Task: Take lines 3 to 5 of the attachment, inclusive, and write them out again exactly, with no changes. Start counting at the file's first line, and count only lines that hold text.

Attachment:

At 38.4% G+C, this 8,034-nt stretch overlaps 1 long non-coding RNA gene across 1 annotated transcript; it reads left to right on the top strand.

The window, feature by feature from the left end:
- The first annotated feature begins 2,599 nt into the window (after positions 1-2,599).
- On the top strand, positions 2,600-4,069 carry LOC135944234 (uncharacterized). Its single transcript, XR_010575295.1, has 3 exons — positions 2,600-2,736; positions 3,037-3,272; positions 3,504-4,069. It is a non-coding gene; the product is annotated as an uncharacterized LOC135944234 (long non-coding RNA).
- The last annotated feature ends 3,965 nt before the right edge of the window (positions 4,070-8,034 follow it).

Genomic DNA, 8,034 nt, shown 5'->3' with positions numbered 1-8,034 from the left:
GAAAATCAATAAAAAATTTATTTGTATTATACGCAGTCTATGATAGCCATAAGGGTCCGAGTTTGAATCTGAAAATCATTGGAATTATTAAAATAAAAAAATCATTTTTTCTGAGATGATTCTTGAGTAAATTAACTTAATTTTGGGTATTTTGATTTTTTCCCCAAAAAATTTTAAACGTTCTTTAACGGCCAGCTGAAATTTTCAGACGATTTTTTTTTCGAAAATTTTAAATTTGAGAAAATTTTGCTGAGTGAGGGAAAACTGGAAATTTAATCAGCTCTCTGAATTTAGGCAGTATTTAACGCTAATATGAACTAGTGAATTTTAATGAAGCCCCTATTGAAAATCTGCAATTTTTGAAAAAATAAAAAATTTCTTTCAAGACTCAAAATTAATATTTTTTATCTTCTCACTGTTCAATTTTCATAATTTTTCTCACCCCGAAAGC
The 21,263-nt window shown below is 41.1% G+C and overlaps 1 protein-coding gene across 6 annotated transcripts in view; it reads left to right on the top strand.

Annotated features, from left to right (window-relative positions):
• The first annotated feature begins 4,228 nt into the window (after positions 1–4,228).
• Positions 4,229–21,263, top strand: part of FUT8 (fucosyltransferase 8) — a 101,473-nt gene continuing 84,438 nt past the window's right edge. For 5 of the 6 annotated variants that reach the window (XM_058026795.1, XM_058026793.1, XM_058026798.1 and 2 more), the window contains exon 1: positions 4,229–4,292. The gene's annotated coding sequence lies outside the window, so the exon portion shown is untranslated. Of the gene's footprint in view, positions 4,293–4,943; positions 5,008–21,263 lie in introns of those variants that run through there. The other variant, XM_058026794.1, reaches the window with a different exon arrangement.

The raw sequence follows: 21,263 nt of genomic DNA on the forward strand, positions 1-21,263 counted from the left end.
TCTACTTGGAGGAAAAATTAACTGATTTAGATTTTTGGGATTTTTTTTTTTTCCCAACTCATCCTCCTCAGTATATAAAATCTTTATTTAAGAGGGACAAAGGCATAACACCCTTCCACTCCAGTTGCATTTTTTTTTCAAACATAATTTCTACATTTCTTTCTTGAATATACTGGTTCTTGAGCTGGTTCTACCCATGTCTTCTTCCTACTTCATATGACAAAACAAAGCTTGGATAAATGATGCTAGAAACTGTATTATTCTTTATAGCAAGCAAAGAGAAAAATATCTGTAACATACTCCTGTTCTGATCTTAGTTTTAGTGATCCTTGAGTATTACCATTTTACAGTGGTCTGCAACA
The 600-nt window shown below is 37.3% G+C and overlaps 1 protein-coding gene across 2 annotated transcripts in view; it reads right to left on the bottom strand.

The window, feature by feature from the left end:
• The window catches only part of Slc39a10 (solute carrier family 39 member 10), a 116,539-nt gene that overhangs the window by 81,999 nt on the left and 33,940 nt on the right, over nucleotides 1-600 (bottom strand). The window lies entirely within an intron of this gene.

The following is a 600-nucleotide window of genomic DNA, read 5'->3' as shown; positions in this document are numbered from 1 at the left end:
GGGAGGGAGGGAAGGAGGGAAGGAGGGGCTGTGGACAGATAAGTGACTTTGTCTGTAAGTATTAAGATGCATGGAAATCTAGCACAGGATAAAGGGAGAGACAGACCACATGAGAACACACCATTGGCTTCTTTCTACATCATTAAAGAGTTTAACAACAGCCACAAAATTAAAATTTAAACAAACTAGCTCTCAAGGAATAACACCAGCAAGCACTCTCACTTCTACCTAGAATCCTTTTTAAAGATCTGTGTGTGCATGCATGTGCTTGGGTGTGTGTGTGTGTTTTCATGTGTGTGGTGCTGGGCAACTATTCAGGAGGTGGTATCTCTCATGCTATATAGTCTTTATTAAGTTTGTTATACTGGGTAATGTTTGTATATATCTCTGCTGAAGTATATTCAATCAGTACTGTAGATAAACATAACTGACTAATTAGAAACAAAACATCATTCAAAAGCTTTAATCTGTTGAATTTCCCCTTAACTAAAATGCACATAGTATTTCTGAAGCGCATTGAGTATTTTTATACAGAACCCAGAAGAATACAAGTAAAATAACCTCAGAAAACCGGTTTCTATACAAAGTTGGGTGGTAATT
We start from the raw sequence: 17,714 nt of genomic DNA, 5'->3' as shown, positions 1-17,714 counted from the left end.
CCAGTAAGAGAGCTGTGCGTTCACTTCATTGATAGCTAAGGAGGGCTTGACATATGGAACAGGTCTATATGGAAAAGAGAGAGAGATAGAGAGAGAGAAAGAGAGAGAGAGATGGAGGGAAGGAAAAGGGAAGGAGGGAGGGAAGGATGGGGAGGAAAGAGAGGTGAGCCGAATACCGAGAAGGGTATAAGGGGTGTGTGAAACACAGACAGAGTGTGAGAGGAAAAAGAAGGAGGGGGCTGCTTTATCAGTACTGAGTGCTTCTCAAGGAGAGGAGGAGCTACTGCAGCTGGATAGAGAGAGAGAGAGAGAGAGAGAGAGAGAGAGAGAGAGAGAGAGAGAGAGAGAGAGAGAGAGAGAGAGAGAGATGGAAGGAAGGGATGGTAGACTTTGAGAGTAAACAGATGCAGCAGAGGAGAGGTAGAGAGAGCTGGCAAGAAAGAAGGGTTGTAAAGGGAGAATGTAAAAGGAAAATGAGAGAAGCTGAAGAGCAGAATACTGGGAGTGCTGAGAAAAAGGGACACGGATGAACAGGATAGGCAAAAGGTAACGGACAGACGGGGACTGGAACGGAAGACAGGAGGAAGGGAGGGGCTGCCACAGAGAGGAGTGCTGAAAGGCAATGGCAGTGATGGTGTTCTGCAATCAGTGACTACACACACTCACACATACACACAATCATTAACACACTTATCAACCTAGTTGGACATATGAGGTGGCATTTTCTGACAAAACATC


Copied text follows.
- The first annotated feature begins 2,599 nt into the window (after positions 1-2,599).
- On the top strand, positions 2,600-4,069 carry LOC135944234 (uncharacterized). Its single transcript, XR_010575295.1, has 3 exons — positions 2,600-2,736; positions 3,037-3,272; positions 3,504-4,069. It is a non-coding gene; the product is annotated as an uncharacterized LOC135944234 (long non-coding RNA).
- The last annotated feature ends 3,965 nt before the right edge of the window (positions 4,070-8,034 follow it).